For years, organic stakeholders have repeatedly called on USDA’s National Organic Program (NOP) to take significant steps to improve oversight of organic systems and enforcement of the USDA organic regulations. The need for this action stems from a rapidly expanding organic market, high demand for organic products, an increasingly complex supply chain, and unfortunately, the growing occurrence of organic fraud.
Currently, all eyes are on the food sector, and in particular, its ability to adapt to the pandemic and to meet the needs of American consumers through our farmers. As the COVID-19 pandemic exposes vulnerabilities throughout our food system, it highlights the call for resiliency at all points in the supply chain to meet the needs of consumers.
Acting on a recommendation of the association’s Farmers Advisory council (FAC), the Board of Directors of the Organic Trade Association has voted unanimously for congressional action on two tracks to help farmworkers now and in the future. The trade association seeks both passage for immigration reform giving undocumented farmworkers a pathway to legal status, and action to safeguard the well-being of these workers during the current coronavirus outbreak.
In these chaotic times marked by the Covid-19 pandemic, social and economic upheaval, and already record-breaking extreme weather events taking their toll on crops and communities, people are thinking more about what it takes to be resilient. In the biological world, resilience has always been the critical underpinning for a healthy environment. Organic farming provides that resilience, and helps farms and whole ecosystems bounce back in the face of biological disturbance, particularly in the context of environmental disasters associated with climate change.
Finding solutions to plastic pollution is a growing concern for many organic companies--and consumers. For Javier Zamora, owner of JSM Organics on California’s Central Coast, using non-plastic packaging is a choice he made more than three years ago for packing berries and vegetables.
“A lot of our customers were concerned about the use of plastic clamshell packaging, and it was also a personal concern for me,” he says.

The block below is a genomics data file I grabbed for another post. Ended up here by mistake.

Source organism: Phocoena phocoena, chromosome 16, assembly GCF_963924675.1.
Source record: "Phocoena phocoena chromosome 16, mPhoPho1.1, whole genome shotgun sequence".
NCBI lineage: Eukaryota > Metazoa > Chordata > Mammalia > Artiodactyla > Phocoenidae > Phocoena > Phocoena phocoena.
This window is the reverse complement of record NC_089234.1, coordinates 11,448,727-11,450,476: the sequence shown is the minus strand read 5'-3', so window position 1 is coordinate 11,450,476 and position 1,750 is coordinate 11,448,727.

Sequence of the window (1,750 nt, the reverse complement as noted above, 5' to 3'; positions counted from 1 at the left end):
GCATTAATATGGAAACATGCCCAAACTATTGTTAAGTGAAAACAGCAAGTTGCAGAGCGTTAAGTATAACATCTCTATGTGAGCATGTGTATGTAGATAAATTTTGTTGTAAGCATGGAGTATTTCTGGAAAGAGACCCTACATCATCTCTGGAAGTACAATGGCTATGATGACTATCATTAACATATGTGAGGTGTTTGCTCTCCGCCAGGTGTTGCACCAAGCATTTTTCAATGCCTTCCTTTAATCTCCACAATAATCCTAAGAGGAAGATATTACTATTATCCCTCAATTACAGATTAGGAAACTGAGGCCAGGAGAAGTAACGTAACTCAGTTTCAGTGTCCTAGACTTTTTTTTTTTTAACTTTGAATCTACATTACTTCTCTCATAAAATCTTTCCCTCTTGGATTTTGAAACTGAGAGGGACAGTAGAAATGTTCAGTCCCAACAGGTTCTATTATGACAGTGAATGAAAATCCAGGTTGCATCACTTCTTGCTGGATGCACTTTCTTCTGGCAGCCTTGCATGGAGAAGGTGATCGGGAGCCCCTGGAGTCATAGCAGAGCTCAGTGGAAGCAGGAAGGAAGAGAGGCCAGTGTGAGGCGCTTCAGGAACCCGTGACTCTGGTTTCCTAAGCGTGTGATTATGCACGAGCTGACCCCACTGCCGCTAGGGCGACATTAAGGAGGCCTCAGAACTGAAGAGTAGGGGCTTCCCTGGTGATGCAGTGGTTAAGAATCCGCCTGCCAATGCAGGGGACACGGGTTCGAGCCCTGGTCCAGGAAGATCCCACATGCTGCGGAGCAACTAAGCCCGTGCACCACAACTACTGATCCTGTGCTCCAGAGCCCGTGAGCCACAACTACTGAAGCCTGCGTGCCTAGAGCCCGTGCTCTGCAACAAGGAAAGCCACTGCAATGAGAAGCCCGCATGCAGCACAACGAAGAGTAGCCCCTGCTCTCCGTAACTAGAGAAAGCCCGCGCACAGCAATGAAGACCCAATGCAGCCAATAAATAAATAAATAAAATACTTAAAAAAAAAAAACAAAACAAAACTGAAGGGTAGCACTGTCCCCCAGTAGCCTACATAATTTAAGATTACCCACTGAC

As shifts in food and ag proliferate, organic stays relevant and sets the bar
Last holiday season, we hosted over a two-week period our Keto-eating millennial relative (LOTS of meat), our vegan/plant-based friend (NO meat), along with other various flexitarian (SOMETIMES meat, depending on the day), grass-fed-milk-drinking (self-explanatory), Weight Watchers-following (Purple plan -- count the points!) and I’ll-eat-anything family members and acquaintances. The one common thread in all the menu preparations? As much organic food and organic ingredients as possible.
The Country Hen was founded by George Bass after his experiences running a commercial poultry operation, complete with its own feed mill, in Bogota, Colombia. The feed ingredients available were grown using heavy amounts of pesticides and herbicides. This weighed heavily on him and, after reading Rachel Carson’s “Silent Spring,” he was inspired to produce eggs based on natural and organic principles, making life better for the birds as well as reducing the chemical exposure for humans.
The Organic Trade Association’s Member Day in D.C. in May. kicked off with a crucial discussion on the long-term challenge of providing technical assistance for organic production. Members heard about two major initiatives, both focused on “training the trainers” to expand the supply of organically fluent educators.
Across the value chain, organic producers, processors, retailers, consumers, and other stakeholders are actively engaging to advance organic standards and federal oversight to maintain a strong, trusted, and verified Organic seal.
For well over a decade, organic dairy farmers have been waiting for consistent rules for transitioning dairy livestock to organic.
The organic regulations allow conventional dairy animals to be transitioned into organic production after being raised organically for one year prior to milk being sold as organic. This was meant to be a one-time allowance so that dairy farms had the opportunity to convert their farm to organic without having to purchase an entirely new herd.